I have to start this post with one of my favorite stories about a client I painted for. This happened about 7 years ago and while at the time was very frustrating, it really helped me understand the minds of my clients.
I was painting the interior in one of the North suburbs of Minneapolis, it was an easy and straight forward job. My client simply wanted new paint on their walls. The current color was a dark green and my client really loved the color gold. So I was hired to paint their living room, entry, kitchen, stairwell and upper hallways all gold.
The job took 2 or 3 days (I don’t remember exactly) and everything went just fine. There were no issues, the client and I got along just great, I finished the job, got paid and went on my merry way.
The next day I got a call from a very upset client, they said that I had gotten paint all over their trim and all over their ceiling. They said I was really sloppy with my painting and were extremely frustrated. I couldn’t hardly believe that I had done what they said, I am a very good painter, I had looked over my work and made sure everything went great. Did I work too quickly, was I zoning out, what was the issue?! Shocked, I jumped in my car and headed straight up to their house.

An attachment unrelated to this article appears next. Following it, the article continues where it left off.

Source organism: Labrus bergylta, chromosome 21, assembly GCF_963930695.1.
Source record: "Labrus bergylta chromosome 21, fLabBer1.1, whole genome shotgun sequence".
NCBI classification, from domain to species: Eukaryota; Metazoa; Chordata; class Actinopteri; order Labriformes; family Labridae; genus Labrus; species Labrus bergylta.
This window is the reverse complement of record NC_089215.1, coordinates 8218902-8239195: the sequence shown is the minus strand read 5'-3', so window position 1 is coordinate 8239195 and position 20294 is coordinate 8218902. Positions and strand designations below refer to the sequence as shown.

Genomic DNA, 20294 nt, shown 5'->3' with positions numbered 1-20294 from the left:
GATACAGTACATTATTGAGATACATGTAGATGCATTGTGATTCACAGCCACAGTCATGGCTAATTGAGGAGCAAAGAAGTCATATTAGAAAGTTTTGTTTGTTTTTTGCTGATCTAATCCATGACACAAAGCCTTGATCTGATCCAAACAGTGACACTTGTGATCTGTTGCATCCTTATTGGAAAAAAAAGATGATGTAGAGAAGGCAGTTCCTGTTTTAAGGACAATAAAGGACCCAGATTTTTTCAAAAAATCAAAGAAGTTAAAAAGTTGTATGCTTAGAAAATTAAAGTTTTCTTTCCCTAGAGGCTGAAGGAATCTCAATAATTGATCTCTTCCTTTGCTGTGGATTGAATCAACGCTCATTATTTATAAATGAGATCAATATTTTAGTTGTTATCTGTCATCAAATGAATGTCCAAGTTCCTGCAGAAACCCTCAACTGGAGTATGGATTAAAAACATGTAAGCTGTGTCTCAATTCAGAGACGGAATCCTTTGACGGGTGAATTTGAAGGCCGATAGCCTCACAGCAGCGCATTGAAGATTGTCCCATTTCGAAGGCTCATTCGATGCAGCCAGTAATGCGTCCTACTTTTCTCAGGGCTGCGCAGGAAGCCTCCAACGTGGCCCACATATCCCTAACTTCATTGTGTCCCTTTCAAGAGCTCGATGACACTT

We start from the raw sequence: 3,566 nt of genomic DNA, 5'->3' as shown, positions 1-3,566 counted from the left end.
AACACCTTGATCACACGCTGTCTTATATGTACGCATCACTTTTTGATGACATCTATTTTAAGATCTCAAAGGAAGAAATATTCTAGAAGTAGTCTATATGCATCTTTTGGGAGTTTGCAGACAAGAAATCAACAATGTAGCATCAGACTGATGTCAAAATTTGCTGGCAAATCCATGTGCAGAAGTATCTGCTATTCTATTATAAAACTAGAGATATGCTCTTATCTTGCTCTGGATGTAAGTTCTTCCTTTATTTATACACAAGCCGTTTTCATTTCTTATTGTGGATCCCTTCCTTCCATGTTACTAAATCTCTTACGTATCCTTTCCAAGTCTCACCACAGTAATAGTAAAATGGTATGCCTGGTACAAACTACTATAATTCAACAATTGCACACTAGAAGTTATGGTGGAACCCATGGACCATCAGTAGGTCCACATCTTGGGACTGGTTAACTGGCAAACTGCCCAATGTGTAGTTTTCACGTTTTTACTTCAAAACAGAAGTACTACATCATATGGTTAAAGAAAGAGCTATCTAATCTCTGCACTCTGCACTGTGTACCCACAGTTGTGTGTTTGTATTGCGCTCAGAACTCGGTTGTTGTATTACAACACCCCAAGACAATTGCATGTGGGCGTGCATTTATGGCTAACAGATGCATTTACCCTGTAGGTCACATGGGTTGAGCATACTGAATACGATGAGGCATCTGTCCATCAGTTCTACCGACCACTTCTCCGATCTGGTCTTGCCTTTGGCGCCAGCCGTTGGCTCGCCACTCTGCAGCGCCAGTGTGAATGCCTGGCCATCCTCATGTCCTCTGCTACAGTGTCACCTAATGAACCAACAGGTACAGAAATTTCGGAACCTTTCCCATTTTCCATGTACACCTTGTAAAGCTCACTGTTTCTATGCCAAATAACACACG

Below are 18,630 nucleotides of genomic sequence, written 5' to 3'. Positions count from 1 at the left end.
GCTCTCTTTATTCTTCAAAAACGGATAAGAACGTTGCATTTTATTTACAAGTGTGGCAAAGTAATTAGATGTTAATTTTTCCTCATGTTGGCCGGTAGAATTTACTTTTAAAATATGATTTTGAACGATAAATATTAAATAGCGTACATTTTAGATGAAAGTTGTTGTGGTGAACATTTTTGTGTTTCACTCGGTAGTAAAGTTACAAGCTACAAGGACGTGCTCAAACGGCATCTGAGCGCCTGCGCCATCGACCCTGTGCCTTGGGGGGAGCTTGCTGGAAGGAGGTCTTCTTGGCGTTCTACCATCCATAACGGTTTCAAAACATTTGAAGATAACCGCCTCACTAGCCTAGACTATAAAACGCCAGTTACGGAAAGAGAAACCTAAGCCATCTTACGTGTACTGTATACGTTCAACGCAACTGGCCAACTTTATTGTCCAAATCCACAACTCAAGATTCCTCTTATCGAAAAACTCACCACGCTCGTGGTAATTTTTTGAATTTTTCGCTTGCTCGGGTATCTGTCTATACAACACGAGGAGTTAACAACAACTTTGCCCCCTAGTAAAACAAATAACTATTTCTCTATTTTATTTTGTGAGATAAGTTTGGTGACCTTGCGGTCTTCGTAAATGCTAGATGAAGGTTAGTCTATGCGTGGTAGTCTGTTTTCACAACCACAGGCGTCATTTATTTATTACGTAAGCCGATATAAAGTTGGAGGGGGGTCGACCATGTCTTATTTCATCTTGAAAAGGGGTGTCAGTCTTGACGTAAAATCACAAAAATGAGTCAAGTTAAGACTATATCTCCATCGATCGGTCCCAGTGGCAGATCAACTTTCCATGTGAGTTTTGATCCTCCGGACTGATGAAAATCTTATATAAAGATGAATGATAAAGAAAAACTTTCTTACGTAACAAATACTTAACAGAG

When I got into the house the client took me straight to their stairwell and pointed out spots of green paint on the trim (even on the sides of the trim) and green spots on the ceiling. I immediately began smiling, which they did not like. If you were paying attention above, remember I said I painted GOLD. Their old color was GREEN, they had painted the green themselves. After a bit of explaining we both had a good chuckle and to this day this is a story I enjoy telling.
What I learned from this experience has been a very important lesson about construction and painting in general. Homeowners typically do not inspect the little things on their home (such as paint on ceiling) when they either buy a house or do work themselves, but they inspect it to a T after hiring a contractor. This is 100% what they should do as well. What I took away from this is that I should also inspect their home to a T before I start a project.
This helps me to find issues, known or unknown to the homeowner, point out things that we could fix if they want us to or even just to point out issues so that I don’t take credit for them when finished. This has made my contracting life much easier through the years.